Theater director Caden Cotard (Philip Seymour Hoffman) is mounting a new play. His life catering to suburban blue-hairs at the local regional theater in Schenectady, New York is looking bleak. His wife, Adele (Catherine Keener) has left him to pursue her painting in Berlin, taking their young daughter, Olive (Sadie Goldstein) with her. His therapist, Madeleine Gravis (Hope Davis), is better at plugging her best-seller than she is at counseling him. A new relationship with the alluringly candid, Hazel (Samantha Morton) has prematurely run aground. And a mysterious condition is systematically shutting down each of his autonomic functions, one by one.
Worried about the transience of his life, he leaves his home behind. He gathers an ensemble cast into a warehouse in New York City, hoping to create a work of brutal honesty. He directs them in a celebration of the mundane, instructing each to live out their constructed lives in a growing mockup of the city outside.
However, as the city inside the warehouse grows, Caden's own life veers wildly off the tracks. Somewhere in Berlin, his daughter is growing up under the questionable guidance of Adele's friend, Maria (Jennifer Jason Leigh). His lingering attachments to both Adele and Hazel are causing him to helplessly drive his new marriage to actress, Claire (Michelle Williams) into the ground. Sammy (Tom Noonan) and Tammy (Emily Watson), the actors hired to play Caden and Hazel, are making it difficult for the real Caden to revive his relationship with the real Hazel. The textured tangle of real and theatrical relationships blurs the line between the world of the play and that of Caden's own deteriorating reality.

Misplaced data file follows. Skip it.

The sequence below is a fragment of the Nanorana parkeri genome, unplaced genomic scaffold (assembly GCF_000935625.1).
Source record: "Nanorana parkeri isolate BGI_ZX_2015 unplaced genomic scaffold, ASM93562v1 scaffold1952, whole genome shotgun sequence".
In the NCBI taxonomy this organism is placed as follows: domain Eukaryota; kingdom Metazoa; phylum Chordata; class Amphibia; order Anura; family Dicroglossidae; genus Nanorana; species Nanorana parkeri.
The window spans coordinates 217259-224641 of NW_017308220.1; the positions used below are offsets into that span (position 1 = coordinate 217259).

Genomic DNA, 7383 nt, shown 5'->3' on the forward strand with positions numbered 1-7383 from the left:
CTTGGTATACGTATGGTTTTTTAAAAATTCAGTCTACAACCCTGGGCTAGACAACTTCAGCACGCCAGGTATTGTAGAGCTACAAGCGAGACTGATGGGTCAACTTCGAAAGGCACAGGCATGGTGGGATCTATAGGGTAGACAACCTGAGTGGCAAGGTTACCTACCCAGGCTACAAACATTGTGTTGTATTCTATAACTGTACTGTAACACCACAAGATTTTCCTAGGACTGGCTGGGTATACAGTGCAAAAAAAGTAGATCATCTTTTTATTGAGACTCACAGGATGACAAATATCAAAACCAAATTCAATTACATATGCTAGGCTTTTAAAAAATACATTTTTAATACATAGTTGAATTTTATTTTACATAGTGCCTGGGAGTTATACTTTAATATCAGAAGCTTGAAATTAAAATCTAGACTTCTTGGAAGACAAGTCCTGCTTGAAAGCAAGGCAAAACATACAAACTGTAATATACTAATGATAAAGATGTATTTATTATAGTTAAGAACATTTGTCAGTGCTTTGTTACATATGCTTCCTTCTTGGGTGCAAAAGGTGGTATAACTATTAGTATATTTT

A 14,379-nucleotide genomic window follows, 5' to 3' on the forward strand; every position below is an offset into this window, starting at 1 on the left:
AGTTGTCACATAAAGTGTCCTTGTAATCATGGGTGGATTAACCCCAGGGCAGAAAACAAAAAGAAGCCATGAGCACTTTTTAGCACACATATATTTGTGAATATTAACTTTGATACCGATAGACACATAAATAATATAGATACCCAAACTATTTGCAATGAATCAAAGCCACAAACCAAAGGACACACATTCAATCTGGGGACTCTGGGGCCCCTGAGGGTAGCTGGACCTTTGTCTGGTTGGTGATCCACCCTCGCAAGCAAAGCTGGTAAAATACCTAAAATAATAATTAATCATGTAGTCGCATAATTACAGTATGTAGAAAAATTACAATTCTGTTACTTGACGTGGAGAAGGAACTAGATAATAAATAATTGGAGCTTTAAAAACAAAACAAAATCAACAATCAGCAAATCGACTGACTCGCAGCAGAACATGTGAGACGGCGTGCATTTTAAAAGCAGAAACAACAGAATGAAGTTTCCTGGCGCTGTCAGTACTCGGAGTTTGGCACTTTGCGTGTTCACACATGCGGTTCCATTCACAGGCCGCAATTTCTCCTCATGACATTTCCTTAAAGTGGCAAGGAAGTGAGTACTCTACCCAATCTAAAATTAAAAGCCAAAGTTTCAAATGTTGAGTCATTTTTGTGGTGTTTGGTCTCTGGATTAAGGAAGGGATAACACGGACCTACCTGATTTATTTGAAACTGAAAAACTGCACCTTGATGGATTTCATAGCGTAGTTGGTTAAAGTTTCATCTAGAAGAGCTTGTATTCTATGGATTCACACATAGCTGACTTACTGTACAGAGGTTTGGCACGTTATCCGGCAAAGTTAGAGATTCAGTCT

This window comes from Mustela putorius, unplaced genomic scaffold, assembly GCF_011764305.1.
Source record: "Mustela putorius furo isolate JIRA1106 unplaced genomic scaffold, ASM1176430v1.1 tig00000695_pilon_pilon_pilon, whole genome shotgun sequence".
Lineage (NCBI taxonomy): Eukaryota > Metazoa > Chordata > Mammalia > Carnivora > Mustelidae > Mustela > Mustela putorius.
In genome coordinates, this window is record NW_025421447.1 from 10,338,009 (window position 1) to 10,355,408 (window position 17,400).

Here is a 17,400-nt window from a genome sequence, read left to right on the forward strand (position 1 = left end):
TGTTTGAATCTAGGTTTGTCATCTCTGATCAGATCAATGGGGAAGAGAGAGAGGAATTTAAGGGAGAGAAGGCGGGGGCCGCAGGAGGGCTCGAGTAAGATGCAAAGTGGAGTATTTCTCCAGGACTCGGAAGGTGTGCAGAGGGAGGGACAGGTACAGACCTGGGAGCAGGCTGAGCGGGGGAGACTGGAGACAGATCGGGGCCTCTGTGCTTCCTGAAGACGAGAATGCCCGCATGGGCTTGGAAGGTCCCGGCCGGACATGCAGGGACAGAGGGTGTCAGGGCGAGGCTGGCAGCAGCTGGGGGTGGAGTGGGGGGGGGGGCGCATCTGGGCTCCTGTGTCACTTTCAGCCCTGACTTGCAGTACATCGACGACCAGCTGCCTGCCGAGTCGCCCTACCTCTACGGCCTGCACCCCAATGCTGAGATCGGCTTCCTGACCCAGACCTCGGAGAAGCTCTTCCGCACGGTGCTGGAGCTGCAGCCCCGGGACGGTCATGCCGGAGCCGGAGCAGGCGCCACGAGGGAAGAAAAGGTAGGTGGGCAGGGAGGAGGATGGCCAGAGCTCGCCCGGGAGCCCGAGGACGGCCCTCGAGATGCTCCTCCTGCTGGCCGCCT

The years rapidly fold into each other, and Caden buries himself deeper into his masterpiece. As he pushes the limits of his relationships, both personally and professionally, a change in creative direction arrives in Millicent Weems (Dianne Wiest), a celebrated theater actress who may offer Caden the break he needs.
A good movie leaves you with questions, makes you doubt your everyday actions and spirals your mind into thoughts and feels. If you agree you will like this movie. Genius.
If only all movies had this depth, vision and creativity
Get your post-modern, post-narrative narrative, self-referencing ourouboros house-of-mirrors pensive meditation here. Perhaps people that didn't like this movie don't have the inclination or time that is required for a cutting edge inner-life - not that everyone does, nor should they. A masterpiece for this era.